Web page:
No over engineering.... No huge mechanical device.... No need for giant storage space...

The only thing needed is the ReaLifeSim IV Training Sleeve with the RLSimApp. The communication and sessions are stored in the cloud (with 24/7/365 access) and the device itself takes up less space that a shoe box!

The excitement is building, and the anticipation of helping ASPE participants put their hands-on these realistic IV trainers, makes it FUN to be a part of the Team. 

Looking forward to the ASPE Conference and all that it has to offer! 

Poor Communication Kills - Are You Doing Enough To Prevent It?

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A CRICO Strategies study published last year indicated communication failures were linked to just under 2000 patient deaths in a five year span and $1.7 billion in malpractice costs. And, a study from the University of California, San Francisco, found more than a quarter of hospital re-admissions could be avoided with better communication among healthcare teams and between providers and patients. 

In training, as well as in practice, effective interpersonal and team communication should be equal partners with the latest technologies to provide the best treatment and care. 

Realistic team interaction practice helps prevent panic, promote appropriate behaviors and coordinated responses among stakeholders, and prioritize mobilizing resources. A look, a tone of voice, a facial expression, a touch - all can communicate competence and caring. Interpersonal communication is critical to establishing the trust necessary between the provider and recipient of care in the healthcare environment.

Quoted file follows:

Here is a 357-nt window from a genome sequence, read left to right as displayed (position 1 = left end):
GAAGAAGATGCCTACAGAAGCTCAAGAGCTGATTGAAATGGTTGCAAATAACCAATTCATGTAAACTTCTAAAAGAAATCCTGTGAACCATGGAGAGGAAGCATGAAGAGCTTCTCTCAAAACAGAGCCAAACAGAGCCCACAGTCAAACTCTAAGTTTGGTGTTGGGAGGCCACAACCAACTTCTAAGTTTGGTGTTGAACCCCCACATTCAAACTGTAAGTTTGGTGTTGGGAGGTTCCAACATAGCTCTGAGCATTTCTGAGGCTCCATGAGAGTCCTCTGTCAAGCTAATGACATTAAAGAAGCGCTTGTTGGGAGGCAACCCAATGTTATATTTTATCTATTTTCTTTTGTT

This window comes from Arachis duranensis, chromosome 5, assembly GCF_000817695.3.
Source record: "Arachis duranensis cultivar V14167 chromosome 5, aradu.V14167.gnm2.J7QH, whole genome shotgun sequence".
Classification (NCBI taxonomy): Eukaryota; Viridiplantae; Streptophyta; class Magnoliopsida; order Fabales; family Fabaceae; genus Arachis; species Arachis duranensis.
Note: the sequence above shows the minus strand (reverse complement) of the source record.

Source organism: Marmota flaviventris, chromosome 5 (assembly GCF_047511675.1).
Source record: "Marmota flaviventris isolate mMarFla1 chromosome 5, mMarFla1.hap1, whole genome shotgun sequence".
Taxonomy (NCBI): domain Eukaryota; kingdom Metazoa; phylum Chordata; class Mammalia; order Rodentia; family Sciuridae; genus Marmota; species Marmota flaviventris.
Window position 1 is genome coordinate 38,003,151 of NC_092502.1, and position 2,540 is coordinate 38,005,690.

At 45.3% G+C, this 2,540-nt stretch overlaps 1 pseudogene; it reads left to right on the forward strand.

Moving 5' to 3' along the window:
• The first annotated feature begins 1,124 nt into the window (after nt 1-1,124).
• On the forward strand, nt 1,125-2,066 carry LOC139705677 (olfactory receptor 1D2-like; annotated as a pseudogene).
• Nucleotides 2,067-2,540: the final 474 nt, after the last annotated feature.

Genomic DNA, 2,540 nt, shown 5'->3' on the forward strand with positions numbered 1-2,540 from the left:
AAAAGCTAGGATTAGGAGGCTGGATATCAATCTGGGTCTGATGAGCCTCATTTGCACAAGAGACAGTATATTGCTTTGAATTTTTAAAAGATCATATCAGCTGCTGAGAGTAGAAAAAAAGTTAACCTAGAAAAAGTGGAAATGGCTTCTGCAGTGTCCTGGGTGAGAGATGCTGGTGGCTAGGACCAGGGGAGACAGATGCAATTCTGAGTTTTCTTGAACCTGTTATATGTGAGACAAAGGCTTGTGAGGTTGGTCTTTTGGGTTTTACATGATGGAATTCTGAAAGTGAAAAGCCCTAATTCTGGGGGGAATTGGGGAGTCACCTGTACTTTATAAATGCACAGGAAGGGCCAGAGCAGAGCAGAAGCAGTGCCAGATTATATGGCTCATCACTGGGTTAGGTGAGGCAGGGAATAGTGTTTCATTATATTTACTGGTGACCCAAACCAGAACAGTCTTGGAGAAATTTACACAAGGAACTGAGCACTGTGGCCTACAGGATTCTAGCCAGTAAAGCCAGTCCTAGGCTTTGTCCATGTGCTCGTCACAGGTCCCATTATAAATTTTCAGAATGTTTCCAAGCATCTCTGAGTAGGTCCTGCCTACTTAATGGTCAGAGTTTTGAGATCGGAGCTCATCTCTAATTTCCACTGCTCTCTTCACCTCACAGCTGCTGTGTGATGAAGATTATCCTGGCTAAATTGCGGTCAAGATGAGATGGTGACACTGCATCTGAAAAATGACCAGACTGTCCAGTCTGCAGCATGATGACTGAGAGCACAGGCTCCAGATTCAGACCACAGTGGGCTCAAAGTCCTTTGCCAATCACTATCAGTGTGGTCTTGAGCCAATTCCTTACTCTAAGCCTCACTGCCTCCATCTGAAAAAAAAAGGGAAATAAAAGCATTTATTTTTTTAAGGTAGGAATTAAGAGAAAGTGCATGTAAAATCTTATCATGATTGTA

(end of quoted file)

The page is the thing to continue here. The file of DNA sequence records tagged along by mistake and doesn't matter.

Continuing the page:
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Clinical simulation scenarios with standardized participants provide some of the most realistic opportunities possible.  

Participants (student and providers) can work together in an environment that is as close to the real thing as possible. They can identify and correct their own actions as they experience the challenges that occur as multiple people and perhaps multiple departments and agencies try to coordinate care in training scenarios/events.

This is why we do what we do.

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At ReaLifeSim, we focus on human factor realism to promote clear communication, competency, and compassion. Our contribution to increased provider competence and confidence leading to increased patient safety goes back at the beginning - in the education and training. 

We're committed to ensure the human aspect of healthcare delivery endures in an increasingly virtual world.

Increasing the use of standardized participants in clinical simulations can provide high-fidelity clinical simulations and human interaction.

But, the clinical realism of standardized participants is often lacking. There are impressive advances in moulage, and with wearable products like ReaLifeSim and a few others. Would your learners benefit from more "Real Life" realism in the simulation experiences you offer?

ReaLifeSim IV Trainers Work Where You Work

We're dedicated to improving the delivery of healthcare worldwide by going back to the beginning - high quality skills training accessible to any student, any time, any where. #YouGoWeGo

EMS & disaster drills, close-space & austere environment training - we're there. 

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Skilled Nursing Facility IV training to provide higher acuity care - we're there.

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Universities, colleges, hospitals, clinics for basic and advanced IV skills - we're there, too.

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www.realifesim.net

ReaLifeSim IV Trainer Team Recognizes International Nurses Day 2018

Nurses: A Voice to Lead - Health IS a Human Right

The right to health is more than a catch phrase for health workers,
civil society groups and non-government organizations in
an effort to positively change the world.

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Nurses are essential in transforming health care and health systems such that no person is left behind, without access to care or impoverished because of their need for health care.